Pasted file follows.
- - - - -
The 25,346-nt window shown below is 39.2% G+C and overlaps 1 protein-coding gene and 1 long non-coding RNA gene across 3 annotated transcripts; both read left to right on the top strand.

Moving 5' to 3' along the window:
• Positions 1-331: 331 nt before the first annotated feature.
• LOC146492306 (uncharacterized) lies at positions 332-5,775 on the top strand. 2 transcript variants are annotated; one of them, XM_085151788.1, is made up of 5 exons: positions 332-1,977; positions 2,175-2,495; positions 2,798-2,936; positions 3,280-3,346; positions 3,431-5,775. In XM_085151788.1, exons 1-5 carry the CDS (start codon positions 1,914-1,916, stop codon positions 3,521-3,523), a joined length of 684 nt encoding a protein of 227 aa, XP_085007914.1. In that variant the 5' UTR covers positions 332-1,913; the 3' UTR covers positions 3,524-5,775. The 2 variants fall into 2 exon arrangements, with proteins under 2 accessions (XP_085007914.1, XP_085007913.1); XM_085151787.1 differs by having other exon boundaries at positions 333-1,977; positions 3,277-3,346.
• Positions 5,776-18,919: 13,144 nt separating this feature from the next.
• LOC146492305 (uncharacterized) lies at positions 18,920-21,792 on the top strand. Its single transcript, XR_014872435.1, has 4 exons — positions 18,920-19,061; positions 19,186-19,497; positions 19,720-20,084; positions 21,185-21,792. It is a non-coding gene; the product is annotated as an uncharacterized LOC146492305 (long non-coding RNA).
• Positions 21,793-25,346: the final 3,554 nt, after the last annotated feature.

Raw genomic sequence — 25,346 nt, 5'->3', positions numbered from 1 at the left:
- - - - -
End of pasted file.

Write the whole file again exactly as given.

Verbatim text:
The 25,346-nt window shown below is 39.2% G+C and overlaps 1 protein-coding gene and 1 long non-coding RNA gene across 3 annotated transcripts; both read left to right on the top strand.

Moving 5' to 3' along the window:
• Positions 1-331: 331 nt before the first annotated feature.
• LOC146492306 (uncharacterized) lies at positions 332-5,775 on the top strand. 2 transcript variants are annotated; one of them, XM_085151788.1, is made up of 5 exons: positions 332-1,977; positions 2,175-2,495; positions 2,798-2,936; positions 3,280-3,346; positions 3,431-5,775. In XM_085151788.1, exons 1-5 carry the CDS (start codon positions 1,914-1,916, stop codon positions 3,521-3,523), a joined length of 684 nt encoding a protein of 227 aa, XP_085007914.1. In that variant the 5' UTR covers positions 332-1,913; the 3' UTR covers positions 3,524-5,775. The 2 variants fall into 2 exon arrangements, with proteins under 2 accessions (XP_085007914.1, XP_085007913.1); XM_085151787.1 differs by having other exon boundaries at positions 333-1,977; positions 3,277-3,346.
• Positions 5,776-18,919: 13,144 nt separating this feature from the next.
• LOC146492305 (uncharacterized) lies at positions 18,920-21,792 on the top strand. Its single transcript, XR_014872435.1, has 4 exons — positions 18,920-19,061; positions 19,186-19,497; positions 19,720-20,084; positions 21,185-21,792. It is a non-coding gene; the product is annotated as an uncharacterized LOC146492305 (long non-coding RNA).
• Positions 21,793-25,346: the final 3,554 nt, after the last annotated feature.

Raw genomic sequence — 25,346 nt, 5'->3', positions numbered from 1 at the left: